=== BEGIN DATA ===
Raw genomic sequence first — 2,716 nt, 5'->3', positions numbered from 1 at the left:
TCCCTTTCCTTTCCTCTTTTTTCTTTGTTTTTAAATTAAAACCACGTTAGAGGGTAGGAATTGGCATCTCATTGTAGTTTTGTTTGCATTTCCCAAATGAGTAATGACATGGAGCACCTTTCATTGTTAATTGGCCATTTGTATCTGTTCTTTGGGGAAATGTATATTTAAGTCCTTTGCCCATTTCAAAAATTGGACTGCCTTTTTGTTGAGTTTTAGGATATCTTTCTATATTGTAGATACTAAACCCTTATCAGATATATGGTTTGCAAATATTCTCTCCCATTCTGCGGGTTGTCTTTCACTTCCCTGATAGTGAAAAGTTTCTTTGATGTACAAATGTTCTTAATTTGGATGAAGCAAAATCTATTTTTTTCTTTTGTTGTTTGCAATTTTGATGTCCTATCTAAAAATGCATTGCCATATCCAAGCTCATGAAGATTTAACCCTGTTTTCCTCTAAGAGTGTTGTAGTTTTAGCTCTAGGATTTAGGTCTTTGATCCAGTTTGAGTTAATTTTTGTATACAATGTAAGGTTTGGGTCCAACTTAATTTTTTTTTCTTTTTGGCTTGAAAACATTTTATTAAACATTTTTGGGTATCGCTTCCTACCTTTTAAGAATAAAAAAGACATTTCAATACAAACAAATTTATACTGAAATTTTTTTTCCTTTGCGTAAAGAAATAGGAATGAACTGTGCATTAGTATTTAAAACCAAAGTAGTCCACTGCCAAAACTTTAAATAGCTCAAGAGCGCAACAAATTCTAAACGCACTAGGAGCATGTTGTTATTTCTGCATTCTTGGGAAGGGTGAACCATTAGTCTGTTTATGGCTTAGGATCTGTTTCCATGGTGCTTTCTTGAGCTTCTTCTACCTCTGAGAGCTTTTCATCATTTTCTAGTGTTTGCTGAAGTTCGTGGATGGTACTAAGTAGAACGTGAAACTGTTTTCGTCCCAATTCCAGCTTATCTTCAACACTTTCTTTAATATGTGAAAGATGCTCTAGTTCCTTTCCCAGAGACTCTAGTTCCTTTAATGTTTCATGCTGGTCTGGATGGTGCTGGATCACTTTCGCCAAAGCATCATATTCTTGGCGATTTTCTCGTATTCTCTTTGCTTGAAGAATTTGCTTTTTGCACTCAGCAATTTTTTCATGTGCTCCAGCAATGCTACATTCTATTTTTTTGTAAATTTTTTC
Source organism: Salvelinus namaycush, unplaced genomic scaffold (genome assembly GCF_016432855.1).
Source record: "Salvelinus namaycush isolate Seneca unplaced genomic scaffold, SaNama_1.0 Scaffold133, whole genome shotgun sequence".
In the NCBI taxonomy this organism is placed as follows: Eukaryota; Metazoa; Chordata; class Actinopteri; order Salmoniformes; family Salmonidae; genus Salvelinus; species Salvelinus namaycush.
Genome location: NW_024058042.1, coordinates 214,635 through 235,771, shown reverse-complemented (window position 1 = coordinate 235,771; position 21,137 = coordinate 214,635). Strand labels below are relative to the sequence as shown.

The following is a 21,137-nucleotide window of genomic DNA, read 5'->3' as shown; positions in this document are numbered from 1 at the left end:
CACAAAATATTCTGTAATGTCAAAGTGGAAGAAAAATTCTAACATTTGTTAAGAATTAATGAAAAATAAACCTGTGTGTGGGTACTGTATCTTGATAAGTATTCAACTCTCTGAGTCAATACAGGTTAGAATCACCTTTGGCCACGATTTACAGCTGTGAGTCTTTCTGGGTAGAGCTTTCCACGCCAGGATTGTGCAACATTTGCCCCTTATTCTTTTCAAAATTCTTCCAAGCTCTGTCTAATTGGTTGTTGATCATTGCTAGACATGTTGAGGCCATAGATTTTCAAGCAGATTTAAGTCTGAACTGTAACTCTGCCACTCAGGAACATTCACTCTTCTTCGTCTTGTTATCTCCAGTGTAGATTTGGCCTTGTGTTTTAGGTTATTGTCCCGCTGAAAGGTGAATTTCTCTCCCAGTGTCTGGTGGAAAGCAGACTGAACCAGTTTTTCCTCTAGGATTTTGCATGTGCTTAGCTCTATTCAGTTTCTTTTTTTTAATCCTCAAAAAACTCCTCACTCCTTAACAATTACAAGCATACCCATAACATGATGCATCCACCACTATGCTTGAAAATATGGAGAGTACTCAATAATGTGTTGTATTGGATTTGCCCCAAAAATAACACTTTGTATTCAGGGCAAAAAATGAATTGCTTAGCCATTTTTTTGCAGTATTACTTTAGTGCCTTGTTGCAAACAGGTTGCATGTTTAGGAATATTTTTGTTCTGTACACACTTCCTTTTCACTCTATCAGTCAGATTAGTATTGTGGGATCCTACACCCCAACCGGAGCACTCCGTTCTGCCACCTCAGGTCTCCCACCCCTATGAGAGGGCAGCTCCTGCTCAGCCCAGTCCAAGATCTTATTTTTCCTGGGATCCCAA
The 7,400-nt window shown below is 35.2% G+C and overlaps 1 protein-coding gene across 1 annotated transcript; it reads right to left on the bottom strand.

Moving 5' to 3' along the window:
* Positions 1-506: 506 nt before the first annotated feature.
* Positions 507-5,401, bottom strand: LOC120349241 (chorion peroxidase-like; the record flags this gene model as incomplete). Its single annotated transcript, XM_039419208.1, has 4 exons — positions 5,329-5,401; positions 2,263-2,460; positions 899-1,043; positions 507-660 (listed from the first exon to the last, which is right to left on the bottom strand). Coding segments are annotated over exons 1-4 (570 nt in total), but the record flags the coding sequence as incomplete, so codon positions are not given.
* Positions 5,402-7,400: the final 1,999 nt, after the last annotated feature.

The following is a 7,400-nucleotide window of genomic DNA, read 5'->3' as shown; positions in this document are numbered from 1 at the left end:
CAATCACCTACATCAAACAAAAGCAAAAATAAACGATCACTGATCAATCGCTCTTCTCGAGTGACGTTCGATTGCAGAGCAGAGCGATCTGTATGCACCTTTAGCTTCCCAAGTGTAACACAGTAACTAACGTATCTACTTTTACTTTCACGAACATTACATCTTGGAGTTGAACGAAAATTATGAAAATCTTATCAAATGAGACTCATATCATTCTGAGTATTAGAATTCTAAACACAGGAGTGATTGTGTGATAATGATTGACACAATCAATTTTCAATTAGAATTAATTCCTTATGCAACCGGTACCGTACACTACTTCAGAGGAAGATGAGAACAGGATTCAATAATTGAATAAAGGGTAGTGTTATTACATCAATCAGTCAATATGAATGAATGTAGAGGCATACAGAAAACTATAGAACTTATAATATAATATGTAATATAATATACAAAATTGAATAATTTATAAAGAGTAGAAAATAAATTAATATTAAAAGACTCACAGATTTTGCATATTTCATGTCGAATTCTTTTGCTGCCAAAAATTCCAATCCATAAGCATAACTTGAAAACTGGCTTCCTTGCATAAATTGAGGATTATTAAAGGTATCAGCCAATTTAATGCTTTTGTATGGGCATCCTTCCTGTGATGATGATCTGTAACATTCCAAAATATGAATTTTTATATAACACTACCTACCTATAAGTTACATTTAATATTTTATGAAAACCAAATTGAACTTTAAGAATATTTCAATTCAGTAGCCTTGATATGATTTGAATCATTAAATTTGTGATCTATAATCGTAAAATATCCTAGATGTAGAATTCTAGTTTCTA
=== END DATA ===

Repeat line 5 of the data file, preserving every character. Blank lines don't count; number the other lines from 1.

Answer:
In the NCBI taxonomy this organism is placed as follows: Eukaryota; Metazoa; Chordata; class Actinopteri; order Salmoniformes; family Salmonidae; genus Salvelinus; species Salvelinus namaycush.